- Weber, Max
- (1864–1920)German sociologist and philosopher. Born in Berlin into a liberal legal family, Weber studied law and the history of law at various universities. He had a brief academic career as professor of economics in Freiburg and Heidelberg, before retiring through the onset of ill-health in 1897. Weber is remembered philosophically first for insisting on the distinction 398 between fact and value, and for insisting that the conduct of the social sciences must be value-free. He is remembered secondly for his adherence to the verstehen tradition of Dilthey . On the first issue, Weber argued that scientific, historical, and philosophical analysis of a period could never by itself provide the criteria necessary for a definitive solution of evaluative questions, including those of politics. The social scientist must strictly distinguish between that which exists, and that which ought to be: the importance Weber attached to this reflects his concern at the increasing power of faceless, impersonal bureaucracy, making evaluative decisions on purely ‘scientific’ and technological criteria. On the second, connected, issue he recognized that sociological study must recognize that actions have a meaning in the eyes of agents, and no scientific approach to them that ignores that dimension can be adequate. The sociologist must be able to place himself in the mind of those he studies. The subjectivity that this might seem to introduce is avoided by the discipline of describing the ‘ideal type’, embodying the objective spirit of bureaucracy, Calvinism, capitalism, etc. Weber insisted that no understanding is complete without including the moral, political, and religious dimension of the concerted activities of human agents. His most famous work, Die protestantische Ethik und der Geist des Kapitalismus (1922, trs. as The Protestant Ethic and the Spirit of Capitalism, 1930), connected the rise of capitalism with the desire to find a sign of predestined salvation in worldly success. Weber realized that such studies require comparative analysis of other cultures and times, and much of his writing addresses that problem. Important theoretical works include Wirtschaft und Gesellschaft (1922, trs. as Economy and Society, 1968) and the collected papers translated in The Methodology of the Social Sciences (1949).
Philosophy dictionary. Academic. 2011.
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WEBER, MAX — (1881–1961), U.S. painter. Weber was born in Bialystok, Poland, and taken to New York at the age of ten. From 1905 to 1909 he worked and exhibited in Paris. He was a pupil of Henri Matisse and a close friend of Henri Rousseau. Back in New York,… … Encyclopedia of Judaism
Weber, Max — born April 21, 1864, Erfurt, Prussia died June 14, 1920, Munich, Ger. German sociologist and political economist. Son of a wealthy liberal politician and a Calvinist mother, Weber was a compulsively diligent scholar who suffered occasional… … Universalium
Weber, Max — (1864 1920) Weber, together with Émile Durkheim, is generally regarded as the founder of modern sociology as a distinct social science. Of the two, his work is the more complex and ambitious, still providing a rich source for interpretation and… … Dictionary of sociology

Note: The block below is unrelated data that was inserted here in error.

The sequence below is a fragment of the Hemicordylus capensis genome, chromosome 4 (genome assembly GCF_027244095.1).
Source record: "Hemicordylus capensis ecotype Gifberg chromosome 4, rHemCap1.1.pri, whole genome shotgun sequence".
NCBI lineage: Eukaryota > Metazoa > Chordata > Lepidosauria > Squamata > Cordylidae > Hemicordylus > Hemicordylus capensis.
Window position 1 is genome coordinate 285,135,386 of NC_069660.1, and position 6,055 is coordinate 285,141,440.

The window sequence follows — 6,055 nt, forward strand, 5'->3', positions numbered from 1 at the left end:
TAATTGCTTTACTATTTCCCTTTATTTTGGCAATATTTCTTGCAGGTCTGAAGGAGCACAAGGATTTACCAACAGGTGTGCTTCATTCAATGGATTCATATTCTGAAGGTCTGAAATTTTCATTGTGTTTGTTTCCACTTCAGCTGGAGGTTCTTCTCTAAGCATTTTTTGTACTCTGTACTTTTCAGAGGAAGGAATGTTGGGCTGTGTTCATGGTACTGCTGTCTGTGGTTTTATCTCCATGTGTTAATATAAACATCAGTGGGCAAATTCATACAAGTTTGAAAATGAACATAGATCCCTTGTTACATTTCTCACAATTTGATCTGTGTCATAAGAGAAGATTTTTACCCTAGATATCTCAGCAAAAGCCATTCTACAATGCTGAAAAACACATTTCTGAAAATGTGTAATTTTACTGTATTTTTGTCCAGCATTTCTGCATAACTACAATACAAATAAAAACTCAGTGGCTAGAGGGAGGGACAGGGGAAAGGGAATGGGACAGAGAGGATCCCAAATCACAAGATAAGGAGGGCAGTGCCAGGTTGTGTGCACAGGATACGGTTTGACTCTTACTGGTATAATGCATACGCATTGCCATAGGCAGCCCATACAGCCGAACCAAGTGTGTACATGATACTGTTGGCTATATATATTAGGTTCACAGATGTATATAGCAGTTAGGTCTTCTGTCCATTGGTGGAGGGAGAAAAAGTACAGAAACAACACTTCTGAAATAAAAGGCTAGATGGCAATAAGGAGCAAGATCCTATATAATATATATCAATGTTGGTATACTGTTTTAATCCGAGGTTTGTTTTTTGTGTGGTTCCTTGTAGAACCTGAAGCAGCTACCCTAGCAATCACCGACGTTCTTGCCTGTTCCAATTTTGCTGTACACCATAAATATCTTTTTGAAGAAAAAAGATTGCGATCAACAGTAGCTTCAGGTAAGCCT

Weber, Max — (1864 1920) sociologist; the widely acknowledged father of modern sociology. He was born the first of eight children in Erfurt; his father was a lawyer who served as an Erfurt magistrate. From age five he grew up in Berlin* (his father had… … Historical dictionary of Weimar Republik
Weber, Max — (1864–1920) Gen Mgt German sociologist. Remembered for his work on power and authority, published in Theory of Social and Economic Organization (1924), where he proposed bureaucracy as the most efficient form of organization. After studying… … The ultimate business dictionary
Weber,Max — I. We·ber1 (vāʹbər), Max. 1864 1920. German sociologist and a pioneer of the modern analytical method of sociology. His works include The Protestant Ethic and the Spirit of Capitalism (1904 1905). II. We·ber2 (wĕbʹər), Max. 1881 1961. Russian… … Universalium
Weber, Max — (1864 1920) Sociólogo y economista alemán. Su método sociológico se basa en la observación de la vida social; postula unos «tipos ideales», puntos de referencia que permiten comprender y situar la diversidad de los hechos sociales. Escribió el… … Enciclopedia Universal
WEBER, Max — (1864 1920) German SOCIOLOGIST whose influential works including The Protestant Ethic and the Spirit of Capitalism (1920) did much to promote the SOCIOLOGY OF RELIGION. His important contributions include the use of IDEAL TYPES, discussions of … Concise dictionary of Religion
Weber, Max — (1881 1961) American painter and sculptor. He emigrated to the US from Russia in 1891. He studied at Pratt Institute in Brooklyn and later in Paris. After returning to the US, he exhibited at Alfred Stiegliz s Gallery in New York. His abstract … Dictionary of Jewish Biography
Weber — Weber, Max … Philosophy dictionary